PHOENIX -- They were the magic years, almost mystical now that they're shrouded in time.
They were the early days of the Edmonton Oilers -- "without question," the happiest years of Wayne Gretzky's career.
Whenever Gretzky conjures up his memories of that era, which is often, the guy who also appears in those retrospective mental pictures is Mark Messier, the legendary leader who retired yesterday, the last playing survivor of the World Hockey Association.
The two were known to one and all in the hockey world as Gretz and Mess. On occasion, Messier was refered to as "Moose" but it never really stuck. They were just Gretz and Mess, the two dominant forwards in the game, playing on the same team but rarely on the same line, even though in the early days Messier was a left winger.
At one point, they lived in the same apartment building. Their parents were friends. They were children in wonderland, kids barely out of high school conquering the hockey world.
"His family are great people," Gretzky said yesterday, "and they lived in Edmonton, which was great. His grandmother used to come to every game, every team function, every Christmas party.
"It was a pretty special group. He was a big leader of it. He was a unique person.
"He really truly enjoyed every part of being a hockey player -- being with the guys, being in the locker room, being in the back of the bus, enjoying a big win. Everything you could conceivably think about as being a part of hockey, he loved."
That's why, Gretzky said, Messier stayed on as long as he did, playing more games than anyone in NHL history except for Gordie Howe.
"I've never seen a guy like that," Gretzky said. Then he reflected. "Maybe Gordie Howe. Gordie didn't ever want to retire and that's how Mark was: I want to play forever. He never wanted to quit. I know it's going to be a tough day for him, being officially retired."
As far as Gretzky is concerned, Messier's evolution was one of the primary reasons the Oilers became a dynasty. The first time they went to the Stanley Cup final, they were swept by the New York Islanders who won their fourth consecutive Cup in the process. The line of Bryan Trottier, Clark Gillies and Mike Bossy was dominant.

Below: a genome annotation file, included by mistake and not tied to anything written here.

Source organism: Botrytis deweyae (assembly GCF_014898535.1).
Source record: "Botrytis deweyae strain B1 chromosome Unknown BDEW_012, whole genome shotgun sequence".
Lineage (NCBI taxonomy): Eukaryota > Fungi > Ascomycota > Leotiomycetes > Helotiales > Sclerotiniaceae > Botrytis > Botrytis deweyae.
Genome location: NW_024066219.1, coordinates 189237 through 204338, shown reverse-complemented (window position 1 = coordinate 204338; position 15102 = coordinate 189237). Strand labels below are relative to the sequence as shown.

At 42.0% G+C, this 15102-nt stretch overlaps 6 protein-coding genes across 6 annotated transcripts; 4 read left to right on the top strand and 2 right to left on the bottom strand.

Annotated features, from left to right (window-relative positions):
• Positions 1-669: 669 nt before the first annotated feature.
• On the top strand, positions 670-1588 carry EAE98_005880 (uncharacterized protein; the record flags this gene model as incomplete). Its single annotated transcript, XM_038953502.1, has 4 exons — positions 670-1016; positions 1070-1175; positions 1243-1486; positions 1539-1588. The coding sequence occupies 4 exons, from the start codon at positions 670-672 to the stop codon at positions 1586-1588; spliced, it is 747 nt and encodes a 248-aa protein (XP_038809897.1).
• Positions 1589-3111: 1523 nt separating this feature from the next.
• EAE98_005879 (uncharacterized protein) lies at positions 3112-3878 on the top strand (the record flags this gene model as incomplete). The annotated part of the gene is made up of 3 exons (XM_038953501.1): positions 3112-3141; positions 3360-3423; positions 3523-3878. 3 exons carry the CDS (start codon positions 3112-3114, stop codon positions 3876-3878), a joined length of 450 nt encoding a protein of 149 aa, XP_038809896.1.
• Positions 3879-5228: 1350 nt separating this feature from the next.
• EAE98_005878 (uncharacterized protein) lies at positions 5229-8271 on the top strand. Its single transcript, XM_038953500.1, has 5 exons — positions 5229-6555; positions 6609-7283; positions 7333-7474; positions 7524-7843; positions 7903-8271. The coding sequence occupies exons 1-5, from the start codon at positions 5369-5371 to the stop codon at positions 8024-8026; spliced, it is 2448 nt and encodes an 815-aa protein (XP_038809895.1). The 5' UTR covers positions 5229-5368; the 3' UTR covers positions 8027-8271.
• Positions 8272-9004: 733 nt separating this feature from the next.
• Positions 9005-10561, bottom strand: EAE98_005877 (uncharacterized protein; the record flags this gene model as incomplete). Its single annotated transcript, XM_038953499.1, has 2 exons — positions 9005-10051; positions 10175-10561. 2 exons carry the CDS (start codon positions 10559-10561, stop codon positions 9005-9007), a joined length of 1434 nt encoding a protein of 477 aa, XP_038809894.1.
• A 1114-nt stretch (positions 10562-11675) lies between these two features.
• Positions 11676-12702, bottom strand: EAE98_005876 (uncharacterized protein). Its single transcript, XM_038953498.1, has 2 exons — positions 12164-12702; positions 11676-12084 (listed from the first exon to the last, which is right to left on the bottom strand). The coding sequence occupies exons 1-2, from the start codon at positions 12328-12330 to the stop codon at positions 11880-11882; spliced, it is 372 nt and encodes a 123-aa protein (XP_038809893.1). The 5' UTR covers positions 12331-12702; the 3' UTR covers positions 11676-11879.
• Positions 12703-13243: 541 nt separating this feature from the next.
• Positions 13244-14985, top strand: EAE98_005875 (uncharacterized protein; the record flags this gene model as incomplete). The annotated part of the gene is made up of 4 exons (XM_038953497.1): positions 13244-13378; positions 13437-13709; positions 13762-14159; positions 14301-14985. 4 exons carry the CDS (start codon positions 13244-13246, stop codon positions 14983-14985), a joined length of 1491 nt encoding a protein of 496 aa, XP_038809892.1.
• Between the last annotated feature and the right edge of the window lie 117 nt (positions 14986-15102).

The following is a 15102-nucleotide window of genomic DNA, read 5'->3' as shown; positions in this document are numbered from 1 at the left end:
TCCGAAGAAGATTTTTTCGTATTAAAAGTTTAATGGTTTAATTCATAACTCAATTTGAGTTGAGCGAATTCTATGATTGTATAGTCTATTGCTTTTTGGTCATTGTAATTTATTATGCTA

"When Mess came in to the league from the WHA at 17 he was kind of raw," Gretzky said. "He was just power and speed. But he developed soft hands and really learned the game, and passing the puck. When Glen (Oilers coach and general manager Glen Sather) moved him from left wing to centre his career really went to a different level. We didn't have a guy to match up against Trottier. That always hurt us. Mess was able to stand up to that challenge, and that was a huge reason that we ended up winning.
"He really made himself into a playmaker. At first, he was more a goal scorer -- go down the wing and snap the puck -- but he became a good playmaking centreman.
"One of the reasons he was able to play so many years was that he developed into such a talent. I don't think he had that natural ability at the beginning."
Messier was a leader of legendary proportions and probably the first true power forward in today's sense of the phrase. The Oilers would send out Gretzky with his will-of-the-wisp artistry followed by Messier with his bone-crunching brute power -- and occasional exhibition of such pure meanness that he scared many an opponent.
"He used to scare me in practice," Gretzky said with a laugh. "He played with such a fierce competitiveness that sometimes I'd think, 'Geez, I hope he doesn't forget it's practice.' "
He never did. But he never lost that competitiveness either.
Messier's departure from the game marks the end of a glorious era.
THE DEAL WITH ... GRETZ AND MESS
A look at the successful partnership of Wayne Gretzky and Mark Messier, who retired yesterday after 25 seasons:
- With the Oilers: The two teamed to win four Cups in the 1980s.
- With the Rangers: Their second partnership lasted just one year as Messier left for Vancouver following New York's run to the Eastern Conference final in 1997.
- The stats: Messier scored 109 playoff goals, 13 fewer than Gretzky, but won two more Cups -- with the Oilers in 1990 and Rangers in 1994.